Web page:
My daughter-in-law Ciara Dangerfield has just made an excellent podcast on the topic of food security, a term which seems to have recently grown beyond the question of national food supply to encompass far-reaching global issues of food production, including the appalling fact that, in a world of plenty, nearly 800 million people currently go to bed hungry each night. The podcast, the first in a planned series, is available at: http://www.greedyplanet.co.uk; and it prompted me to reflect on issues of food security in the literary genre of utopia.
In the founding text of the genre, Thomas More’s Utopia (1516), there is a good deal of concern about this matter, albeit in the narrower sense of the phrase. More’s utopia exists in a very hostile world and must therefore make sure it can feed its citizens securely; hence it is that everyone has to spend two years of their adult life practising agriculture, so that these crucial skills are well-embedded in the general population. The more precariously a particular utopia exists, the more it must attend to its food supplies. Aldous Huxley’s utopian island Pala, threatened as it is by powerful and oil-greedy neighbours, invests a lot of its social energy in its Agricultural Experimental Station, though a good deal of Dr MacPhail’s attention seems to be given to the science of mycology and the production of hallucinogenic drugs rather than food as such. In Ursula Le Guin’s The Dispossessed food supply is always an issue on the bleak moon Anarres, and during the great drought that afflicts the Odonians there, it tests utopia almost to breaking point.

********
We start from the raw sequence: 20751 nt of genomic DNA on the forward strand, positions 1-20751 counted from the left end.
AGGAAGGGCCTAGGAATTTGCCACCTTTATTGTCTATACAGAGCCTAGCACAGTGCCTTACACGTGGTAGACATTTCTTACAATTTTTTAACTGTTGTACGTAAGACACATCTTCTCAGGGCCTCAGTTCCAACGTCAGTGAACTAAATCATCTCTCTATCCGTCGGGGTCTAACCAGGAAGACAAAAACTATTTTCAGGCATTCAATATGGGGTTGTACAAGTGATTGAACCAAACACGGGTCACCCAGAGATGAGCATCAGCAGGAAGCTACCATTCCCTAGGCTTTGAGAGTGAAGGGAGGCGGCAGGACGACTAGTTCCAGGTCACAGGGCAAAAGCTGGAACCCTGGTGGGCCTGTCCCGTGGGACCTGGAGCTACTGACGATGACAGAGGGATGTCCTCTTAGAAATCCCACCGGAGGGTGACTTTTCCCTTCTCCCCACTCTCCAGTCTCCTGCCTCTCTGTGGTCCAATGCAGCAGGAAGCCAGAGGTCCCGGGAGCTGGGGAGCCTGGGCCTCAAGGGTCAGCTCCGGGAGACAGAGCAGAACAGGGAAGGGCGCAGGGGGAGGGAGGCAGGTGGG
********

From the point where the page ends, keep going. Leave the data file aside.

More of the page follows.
In utopias that occupy the world more comfortably, food security is more taken for granted: plentiful supplies and equitable distribution are givens from the start. H.G. Wells’s Modern - and global - Utopia doesn’t seem unduly interested in agricultural matters; and Morris’s News from Nowhere blithely assumes that all its eager craftspeople will happily knock off during harvest season and get out mowing in the fields instead (although, interestingly, there are a few Obstinate Refusers who won’t); it doesn’t feel any need to specify institutional mechanisms that would match up supply of volunteer labour to the areas of the country where it might be most needed. If we are looking for Morrisian thought about food security issues, we should turn rather to May Morris during the Great War, when she gives a considerable amount of thought to how food production around Kelmscott can be improved under war-time pressures. In our own dystopian times, I suspect that thought about food security, as the Greedy Planet podcasts open up the issues beyond science and technology, will eventually take one far into the grotesque economic inequalities under our globalised turbo-capitalism.